Patty Leland, owner/broker of Martha’s Vineyard Vacation Rentals and Real Estate Sales, declined a request to comment. In an email to The Times, she wrote that too much is in “flux” to comment.
The Massachusetts Association of Realtors has provided an addendum to lease agreements that take into account the pandemic. In this case, the property owner would agree to hold the deposit in escrow and return the money if the rental is canceled at least 10 days in advance.
That doesn’t help Glynn and Chapman or hundreds of other renters who plan their trips well in advance, some of them booking right after they finish their Vineyard vacations, Mayhew said.
Both Glynn and Chapman complimented the people they’re working with on-Island. Though they have few concrete answers to provide, they’ve been responsive.
Glynn said the rental agency he booked his Vineyard Haven rental with sent him an email Tuesday offering to move his reservation to September. He’s hanging onto the June date for now because it works better for his college-age children.
“At this point, they’re following the renter’s agreement, if I cancel and they can’t rebook, I’m on the hook,” he said. That would be a difficult financial hit given what’s happened to his business in this economy.
Glynn said as long as some restaurants and shops are open, he’d be willing to keep his reservation. He just wants to be able to fish, kayak, and hangout with his kids. He’s booked a charter fishing trip and isn’t sure what’s going to happen with that.
“We’re simple people. Happy to grill. We rented a house that’s on an inlet. If we’re stuck at the house, we’ll deal with it,” he said.
Along with spending money on the deposit, Chapman has his ferry reservation booked for mid-August. “We’re preparing for the worst, but hoping we can get there because we really do love the Vineyard,” Chapman said. He and his wife have been coming to the Island for 11 years and spent the past nine years in the same house. They now bring their children who are 6 and 3 years old, so their decision will be based on what’s open.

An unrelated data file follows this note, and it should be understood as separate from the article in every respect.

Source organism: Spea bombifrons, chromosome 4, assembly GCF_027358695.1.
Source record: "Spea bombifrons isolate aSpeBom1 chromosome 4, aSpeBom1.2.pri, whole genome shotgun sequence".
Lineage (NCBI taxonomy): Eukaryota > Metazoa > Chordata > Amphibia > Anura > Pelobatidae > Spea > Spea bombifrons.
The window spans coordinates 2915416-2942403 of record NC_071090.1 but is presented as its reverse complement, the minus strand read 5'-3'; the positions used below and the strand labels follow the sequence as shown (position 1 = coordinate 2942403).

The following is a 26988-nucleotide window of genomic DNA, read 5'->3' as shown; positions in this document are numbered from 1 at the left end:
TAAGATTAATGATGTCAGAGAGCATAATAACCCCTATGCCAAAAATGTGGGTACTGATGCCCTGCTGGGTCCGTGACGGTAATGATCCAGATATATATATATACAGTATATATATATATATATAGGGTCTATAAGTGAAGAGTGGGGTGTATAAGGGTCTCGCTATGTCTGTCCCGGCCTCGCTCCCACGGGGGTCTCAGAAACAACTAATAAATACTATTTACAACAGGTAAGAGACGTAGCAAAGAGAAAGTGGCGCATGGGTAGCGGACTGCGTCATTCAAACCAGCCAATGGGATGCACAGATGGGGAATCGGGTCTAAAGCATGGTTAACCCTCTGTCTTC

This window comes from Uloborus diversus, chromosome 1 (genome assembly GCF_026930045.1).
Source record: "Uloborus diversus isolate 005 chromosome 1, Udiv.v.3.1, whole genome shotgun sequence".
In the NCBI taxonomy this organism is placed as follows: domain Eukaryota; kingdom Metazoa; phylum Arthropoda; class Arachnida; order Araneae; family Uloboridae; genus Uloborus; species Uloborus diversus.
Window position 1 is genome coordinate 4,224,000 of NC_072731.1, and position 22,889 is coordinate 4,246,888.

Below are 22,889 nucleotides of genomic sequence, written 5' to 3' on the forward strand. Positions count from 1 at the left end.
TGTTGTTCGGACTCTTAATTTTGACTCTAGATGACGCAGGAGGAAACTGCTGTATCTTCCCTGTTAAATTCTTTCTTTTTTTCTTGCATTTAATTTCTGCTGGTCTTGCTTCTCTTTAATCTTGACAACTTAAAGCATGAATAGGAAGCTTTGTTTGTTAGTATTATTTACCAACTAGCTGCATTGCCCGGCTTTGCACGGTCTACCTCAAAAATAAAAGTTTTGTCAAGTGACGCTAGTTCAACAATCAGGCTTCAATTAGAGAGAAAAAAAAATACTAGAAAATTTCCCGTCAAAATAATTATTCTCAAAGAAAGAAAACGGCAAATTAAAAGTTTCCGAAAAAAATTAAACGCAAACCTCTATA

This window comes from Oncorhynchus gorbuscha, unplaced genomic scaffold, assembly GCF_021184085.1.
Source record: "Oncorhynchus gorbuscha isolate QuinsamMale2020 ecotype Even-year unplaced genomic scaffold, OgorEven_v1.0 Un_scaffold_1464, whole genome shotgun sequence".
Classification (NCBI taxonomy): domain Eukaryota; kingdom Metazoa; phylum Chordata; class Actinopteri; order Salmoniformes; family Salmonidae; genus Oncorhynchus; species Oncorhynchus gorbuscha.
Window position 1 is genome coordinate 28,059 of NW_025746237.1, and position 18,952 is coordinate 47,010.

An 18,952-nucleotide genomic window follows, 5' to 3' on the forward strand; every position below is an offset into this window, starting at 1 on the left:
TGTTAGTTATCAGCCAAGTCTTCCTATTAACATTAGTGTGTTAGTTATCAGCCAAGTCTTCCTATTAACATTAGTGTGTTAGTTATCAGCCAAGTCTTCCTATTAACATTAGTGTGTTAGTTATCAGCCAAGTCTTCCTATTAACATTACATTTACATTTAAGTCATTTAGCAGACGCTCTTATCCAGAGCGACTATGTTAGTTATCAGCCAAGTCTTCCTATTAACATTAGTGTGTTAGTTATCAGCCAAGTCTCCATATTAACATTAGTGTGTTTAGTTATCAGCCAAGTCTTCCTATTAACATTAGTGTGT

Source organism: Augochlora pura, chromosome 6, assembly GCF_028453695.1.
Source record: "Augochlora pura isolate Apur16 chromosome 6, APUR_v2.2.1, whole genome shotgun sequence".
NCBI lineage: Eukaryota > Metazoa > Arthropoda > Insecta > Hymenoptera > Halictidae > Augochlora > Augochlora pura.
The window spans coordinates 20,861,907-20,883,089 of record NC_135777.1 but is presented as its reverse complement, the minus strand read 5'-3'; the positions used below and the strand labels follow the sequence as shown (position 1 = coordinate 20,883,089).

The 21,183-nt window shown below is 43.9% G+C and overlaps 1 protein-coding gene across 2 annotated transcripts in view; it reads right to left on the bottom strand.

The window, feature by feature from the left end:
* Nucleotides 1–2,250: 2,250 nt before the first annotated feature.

As long as some of the things that are important to them are available — restaurants doing takeout, parks and beaches are open, they’ll come. “If we’re in a situation where all of that is pretty much shut down, I don’t think we would come,” he said, envisioning being inside all day in a small Island house with two small children.
“We absolutely love it there. The kids love it. The park. The bowling alley. A lot of normal things we do will be in question right now. It is understandable,” Chapman said. “There’s an economic piece of this, not just for me, but the local businesses — the restaurants and shops that rely on that income from summer visitors.”
There is no Larry Vaughn, mayor of the fictional Amity Island in “Jaws,” telling everyone it’s safe to go back in the water.
So what is the chamber telling renters who call them? Hang tight, watch what the governor does, and understand that regardless of what happens, the Vineyard experience will be different this year. “It’s not going to be the summer you may have anticipated or you had last year,” Gardella said. “There are not going to be the same experiences as you had last year. There won’t be any big parades. It’s going to be a different kind of experience.”